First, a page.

Eighteen months ago I visited Sir Thomas Tresham's Triangular Lodge at Rushton in Northamptonshire.
Today I was a couple of miles away at Rothwell, where another of his symbolic buildings can be found beside the old market square.
The best account I can find of its history is in Glenn Foard & Jenny Ballinger's survey of Rothwell from 2000:
An agreement was drawn up for certain buildings at Rothwell Cross 'to be executed to the plot’ drawn by the mason William Grumbold of Weldon. The leasing of extensive properties in Rothwell by the Tresham family, who had their mansion at the nearby Rushton, is a good example of a wealthy landowner taking control of and promoting his local town, as had been the origin of many of the county’s market towns and villages in the medieval period and would be repeated by the Hatton family at Weldon in the 17th century.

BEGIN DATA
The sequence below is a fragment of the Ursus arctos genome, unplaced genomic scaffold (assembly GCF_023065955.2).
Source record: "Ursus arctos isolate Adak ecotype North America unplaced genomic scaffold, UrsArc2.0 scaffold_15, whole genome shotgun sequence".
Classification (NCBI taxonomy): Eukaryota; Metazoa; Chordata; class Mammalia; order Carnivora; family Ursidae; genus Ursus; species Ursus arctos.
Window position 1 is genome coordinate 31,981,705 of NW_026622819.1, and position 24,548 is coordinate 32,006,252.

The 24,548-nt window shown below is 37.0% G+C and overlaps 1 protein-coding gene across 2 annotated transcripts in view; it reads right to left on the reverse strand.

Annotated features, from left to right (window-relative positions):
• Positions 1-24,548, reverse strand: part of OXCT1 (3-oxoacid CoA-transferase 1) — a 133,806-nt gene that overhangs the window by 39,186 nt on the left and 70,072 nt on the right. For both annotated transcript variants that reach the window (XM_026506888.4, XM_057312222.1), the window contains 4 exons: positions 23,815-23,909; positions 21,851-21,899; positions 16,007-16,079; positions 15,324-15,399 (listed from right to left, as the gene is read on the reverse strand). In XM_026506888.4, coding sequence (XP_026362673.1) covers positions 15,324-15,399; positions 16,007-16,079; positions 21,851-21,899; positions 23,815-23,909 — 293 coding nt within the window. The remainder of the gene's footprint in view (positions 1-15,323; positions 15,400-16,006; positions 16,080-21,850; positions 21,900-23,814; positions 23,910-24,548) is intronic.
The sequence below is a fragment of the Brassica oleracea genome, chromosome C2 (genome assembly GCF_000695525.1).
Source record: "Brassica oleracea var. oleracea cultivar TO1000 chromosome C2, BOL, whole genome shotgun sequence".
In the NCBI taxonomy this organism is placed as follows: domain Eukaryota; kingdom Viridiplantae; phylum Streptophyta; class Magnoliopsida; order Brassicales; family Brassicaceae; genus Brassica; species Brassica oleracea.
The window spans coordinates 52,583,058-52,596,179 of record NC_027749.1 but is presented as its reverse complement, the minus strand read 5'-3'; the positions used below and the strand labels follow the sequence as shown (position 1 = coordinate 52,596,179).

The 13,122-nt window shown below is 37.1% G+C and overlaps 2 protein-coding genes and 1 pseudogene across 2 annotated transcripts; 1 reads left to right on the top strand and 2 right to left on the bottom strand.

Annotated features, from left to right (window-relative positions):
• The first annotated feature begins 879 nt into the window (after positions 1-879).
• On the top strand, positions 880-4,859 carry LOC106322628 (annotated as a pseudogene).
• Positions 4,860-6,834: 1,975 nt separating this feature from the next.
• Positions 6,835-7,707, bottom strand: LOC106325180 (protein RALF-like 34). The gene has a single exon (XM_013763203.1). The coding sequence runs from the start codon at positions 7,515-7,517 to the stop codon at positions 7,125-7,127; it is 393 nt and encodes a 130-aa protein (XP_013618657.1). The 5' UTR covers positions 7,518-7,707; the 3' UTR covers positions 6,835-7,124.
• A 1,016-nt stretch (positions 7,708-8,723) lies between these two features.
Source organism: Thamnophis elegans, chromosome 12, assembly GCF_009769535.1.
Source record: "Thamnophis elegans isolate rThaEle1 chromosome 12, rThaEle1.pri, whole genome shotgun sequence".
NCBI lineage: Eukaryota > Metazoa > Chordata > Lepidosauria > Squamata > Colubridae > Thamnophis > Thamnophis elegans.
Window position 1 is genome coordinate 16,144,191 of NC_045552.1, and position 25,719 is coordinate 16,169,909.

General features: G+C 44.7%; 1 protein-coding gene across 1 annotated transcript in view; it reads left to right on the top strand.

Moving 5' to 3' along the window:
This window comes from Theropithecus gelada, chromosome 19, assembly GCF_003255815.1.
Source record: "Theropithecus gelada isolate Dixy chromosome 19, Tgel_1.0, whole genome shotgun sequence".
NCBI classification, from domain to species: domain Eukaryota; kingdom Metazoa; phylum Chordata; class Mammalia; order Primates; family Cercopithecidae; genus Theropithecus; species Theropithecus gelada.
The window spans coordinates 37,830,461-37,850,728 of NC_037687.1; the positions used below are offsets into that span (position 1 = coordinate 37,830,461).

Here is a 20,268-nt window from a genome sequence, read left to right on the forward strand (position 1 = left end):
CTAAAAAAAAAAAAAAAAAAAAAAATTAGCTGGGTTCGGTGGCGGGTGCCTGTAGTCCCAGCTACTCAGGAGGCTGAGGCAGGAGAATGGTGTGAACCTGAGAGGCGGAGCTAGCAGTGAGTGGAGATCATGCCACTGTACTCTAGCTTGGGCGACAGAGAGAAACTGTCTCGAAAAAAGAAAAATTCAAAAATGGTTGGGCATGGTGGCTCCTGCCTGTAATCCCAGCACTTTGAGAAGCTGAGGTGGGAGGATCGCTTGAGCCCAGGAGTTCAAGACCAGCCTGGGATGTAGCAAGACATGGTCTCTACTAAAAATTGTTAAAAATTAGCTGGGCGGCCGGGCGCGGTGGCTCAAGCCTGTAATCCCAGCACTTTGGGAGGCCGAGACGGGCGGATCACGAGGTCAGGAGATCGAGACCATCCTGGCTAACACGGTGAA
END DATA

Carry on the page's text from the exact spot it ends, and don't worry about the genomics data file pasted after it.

The building was started shortly after 1587 but, as with Tresham’s Lyveden New Beild, the market house was never completed and it still lay as a ruined state in 1719 when drawn by Tillemans. In the late 19th century it is recorded that the main use of the ruined building had for a long time been primarily as a lock up, while the stocks and whipping post had stood immediately adjacent.
A subscription amongst the gentlemen of the county raised money to repair the dilapidated building in 1827, the remaining money being used to present an engraving of the building for inclusion in Baker’s ‘History and Antiquities of Northamptonshire’. It was not however until 1895 that the market house was finally roofed over, by J. A. Gotch.And well done to William Grumbold of Weldon, who wins Name of the Day posthumously.